Joyful Noise, which stars Queen Latifah and Dolly Parton as two rival members of an ambitious, small-town gospel choir, is an unholy mess.
The movie’s excess of subplot diversions, pointless minor characters and homespun sayings (an attempt at broad comedy) can’t hide the fact there’s no real discernible storyline. It’s like listening to a soloist who can’t carry a tune – she may be backed by an ensemble of top-notch musicians but her voice still wanders all over the place as you cringe in your seat.
Luckily, the four main stars of Joyful Noise can sing, and frequently do. The mostly rousing and tightly arranged gospel numbers, some of which rework the lyrics of familiar R&B tunes, always play out as fully finished numbers. And there are a few roof-raising numbers performed by real gospel choirs that provide a welcome distraction from the movie’s many woes.
Curiously, there are no true rehearsal scenes in this movie. It’s not about process – nor religion, for that matter – it’s about winning. The Pacashau Divinity Church Choir is the four-time runner-up of a regional gospel singing competition leading up to the national finals. This year they have to win the regional or the church will withdraw its financial support for future efforts. Rather than exploit the competition’s plot momentum potential director-writer Todd Graff ( Bandslam) buries it for a long stretch. With so many unrelated bits of business floating around, the movie drifts aimlessly.
In the opening sequence, the choir’s leader (an odd cameo by Kris Kristofferson) dies and soloist Vi Rose (Latifah) is appointed director by the pastor (a righteously annoying weak character) to the dismay of the feisty G. G. Sparrow (Parton), the former leader’s wife who is also the church’s main benefactor. The movie tells us Vi and G.G. have a long-standing hate-on; poor Latifah, who does her best with her unlikeable character, is forced to shoot some cruel barbs about plastic surgery at Parton. The movie never explains the root of this feud, so their various squabbles – including a ridiculously long catfight in the middle of a restaurant – seem shallow.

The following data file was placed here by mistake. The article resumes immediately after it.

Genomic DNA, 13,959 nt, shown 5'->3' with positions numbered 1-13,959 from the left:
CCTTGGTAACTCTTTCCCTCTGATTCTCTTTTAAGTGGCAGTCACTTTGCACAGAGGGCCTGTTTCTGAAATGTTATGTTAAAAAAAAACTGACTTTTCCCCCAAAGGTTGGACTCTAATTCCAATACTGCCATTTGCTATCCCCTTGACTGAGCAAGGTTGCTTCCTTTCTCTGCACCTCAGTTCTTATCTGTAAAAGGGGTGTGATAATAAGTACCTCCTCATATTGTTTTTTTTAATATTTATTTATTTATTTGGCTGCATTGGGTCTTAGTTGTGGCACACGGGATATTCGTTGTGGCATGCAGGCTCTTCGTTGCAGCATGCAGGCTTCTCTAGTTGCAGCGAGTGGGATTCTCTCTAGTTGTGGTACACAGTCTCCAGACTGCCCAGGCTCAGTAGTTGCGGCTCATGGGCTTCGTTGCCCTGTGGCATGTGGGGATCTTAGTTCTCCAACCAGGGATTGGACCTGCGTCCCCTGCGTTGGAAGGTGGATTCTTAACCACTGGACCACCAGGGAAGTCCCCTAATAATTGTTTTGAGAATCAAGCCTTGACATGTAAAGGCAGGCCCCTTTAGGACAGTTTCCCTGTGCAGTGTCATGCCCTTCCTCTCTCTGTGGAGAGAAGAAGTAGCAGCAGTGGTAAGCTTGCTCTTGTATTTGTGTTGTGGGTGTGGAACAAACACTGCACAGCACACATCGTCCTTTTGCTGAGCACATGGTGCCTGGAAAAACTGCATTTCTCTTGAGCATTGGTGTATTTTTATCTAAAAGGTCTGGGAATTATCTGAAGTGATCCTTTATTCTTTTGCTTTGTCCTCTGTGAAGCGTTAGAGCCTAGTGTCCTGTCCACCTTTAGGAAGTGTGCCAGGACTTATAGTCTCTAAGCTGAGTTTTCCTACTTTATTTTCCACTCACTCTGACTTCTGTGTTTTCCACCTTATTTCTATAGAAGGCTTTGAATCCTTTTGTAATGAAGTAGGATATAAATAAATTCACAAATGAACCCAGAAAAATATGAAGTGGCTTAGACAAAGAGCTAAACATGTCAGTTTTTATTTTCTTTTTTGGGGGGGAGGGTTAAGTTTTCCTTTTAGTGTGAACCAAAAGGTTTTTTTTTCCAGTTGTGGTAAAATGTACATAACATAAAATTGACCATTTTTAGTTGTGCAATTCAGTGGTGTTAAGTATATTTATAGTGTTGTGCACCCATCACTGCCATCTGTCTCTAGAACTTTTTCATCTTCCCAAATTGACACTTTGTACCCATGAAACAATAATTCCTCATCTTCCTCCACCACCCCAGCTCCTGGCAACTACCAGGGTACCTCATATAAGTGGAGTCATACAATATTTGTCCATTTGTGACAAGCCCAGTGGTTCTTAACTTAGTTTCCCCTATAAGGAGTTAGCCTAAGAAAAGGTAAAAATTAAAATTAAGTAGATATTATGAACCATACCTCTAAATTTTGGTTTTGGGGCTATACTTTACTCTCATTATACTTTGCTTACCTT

While Vi and G.G. don’t get along, their younger relatives make romantic sparks. Vi’s 16-year-old daughter Olivia, the choir’s star soloist, is played with demure charm by Keke Palmer ( Akeelah and the Bee). G.G.’s grandson Randy, the outsider who shakes up the choir’s traditional style with his arrangements, is played by newcomer Jeremy Jordan; he projects an energy better suited to the Broadway stage than this movie. Their unfathomable romance follows the typical model: They instantly fall in love, but external pressures cause them to break up.
Reconciliation, I suppose, is the underlying theme of Joyful Noise. When the choir learns the winner of the regional contest was filled with professional ringers, they are suddenly back on track to perform in the national competition in L.A. Aside from Vi’s battles with G.G., major tension builds in the mother-daughter relationship – with Vi blasting some truly unjoyful noise at Olivia in the middle of a hotel corridor.
Unfortunately, it’s the healing power of winning, not music, that is required to bring Joyful Noise to its wound-healing, rivalry-ending amen.
Special to The Globe and Mail
- Directed and written by Todd Graff
- Starring Queen Latifah, Dolly Parton, Keke Palmer, Jeremy Jordan and Kris Kristofferson
- Classification: PG
- 1 star